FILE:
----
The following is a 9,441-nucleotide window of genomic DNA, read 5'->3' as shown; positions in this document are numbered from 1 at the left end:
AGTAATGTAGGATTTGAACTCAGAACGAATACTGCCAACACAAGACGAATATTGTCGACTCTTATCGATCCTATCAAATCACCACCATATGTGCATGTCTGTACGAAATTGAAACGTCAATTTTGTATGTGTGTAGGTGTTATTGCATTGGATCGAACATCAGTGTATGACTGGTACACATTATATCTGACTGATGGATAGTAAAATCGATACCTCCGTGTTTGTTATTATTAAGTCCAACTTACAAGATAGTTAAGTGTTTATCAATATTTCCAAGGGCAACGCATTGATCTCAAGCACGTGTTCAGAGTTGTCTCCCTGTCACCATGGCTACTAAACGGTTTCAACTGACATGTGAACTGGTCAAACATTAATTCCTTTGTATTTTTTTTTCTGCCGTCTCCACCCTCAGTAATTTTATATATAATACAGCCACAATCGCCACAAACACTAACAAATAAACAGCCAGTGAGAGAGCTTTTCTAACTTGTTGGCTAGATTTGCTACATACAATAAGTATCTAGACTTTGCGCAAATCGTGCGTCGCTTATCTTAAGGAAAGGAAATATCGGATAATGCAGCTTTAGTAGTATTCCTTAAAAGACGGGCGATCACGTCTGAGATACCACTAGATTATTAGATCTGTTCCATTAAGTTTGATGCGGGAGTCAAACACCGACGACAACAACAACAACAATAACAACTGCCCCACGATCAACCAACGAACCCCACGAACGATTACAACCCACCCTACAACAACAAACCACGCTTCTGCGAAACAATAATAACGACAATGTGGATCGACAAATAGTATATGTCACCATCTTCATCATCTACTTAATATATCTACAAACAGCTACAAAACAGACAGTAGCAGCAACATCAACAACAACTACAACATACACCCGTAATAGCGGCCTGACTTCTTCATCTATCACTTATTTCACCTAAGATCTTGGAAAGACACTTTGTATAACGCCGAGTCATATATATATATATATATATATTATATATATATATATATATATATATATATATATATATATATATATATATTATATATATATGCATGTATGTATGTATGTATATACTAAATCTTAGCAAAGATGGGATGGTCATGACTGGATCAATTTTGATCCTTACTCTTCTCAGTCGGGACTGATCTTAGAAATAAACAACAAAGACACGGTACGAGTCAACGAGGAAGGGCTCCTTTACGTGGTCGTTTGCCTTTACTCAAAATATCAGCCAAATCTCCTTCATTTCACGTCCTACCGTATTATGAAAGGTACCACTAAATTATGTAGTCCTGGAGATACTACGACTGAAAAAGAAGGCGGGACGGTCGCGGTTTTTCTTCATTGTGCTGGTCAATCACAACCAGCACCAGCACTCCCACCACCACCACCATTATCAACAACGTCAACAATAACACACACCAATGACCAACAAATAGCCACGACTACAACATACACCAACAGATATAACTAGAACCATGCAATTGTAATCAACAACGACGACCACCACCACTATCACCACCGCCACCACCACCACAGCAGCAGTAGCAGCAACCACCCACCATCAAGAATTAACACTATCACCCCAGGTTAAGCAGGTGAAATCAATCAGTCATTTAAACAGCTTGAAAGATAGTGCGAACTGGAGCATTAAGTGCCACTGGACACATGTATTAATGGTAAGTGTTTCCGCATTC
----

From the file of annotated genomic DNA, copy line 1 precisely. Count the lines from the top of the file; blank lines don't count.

The following is a 9,441-nucleotide window of genomic DNA, read 5'->3' as shown; positions in this document are numbered from 1 at the left end: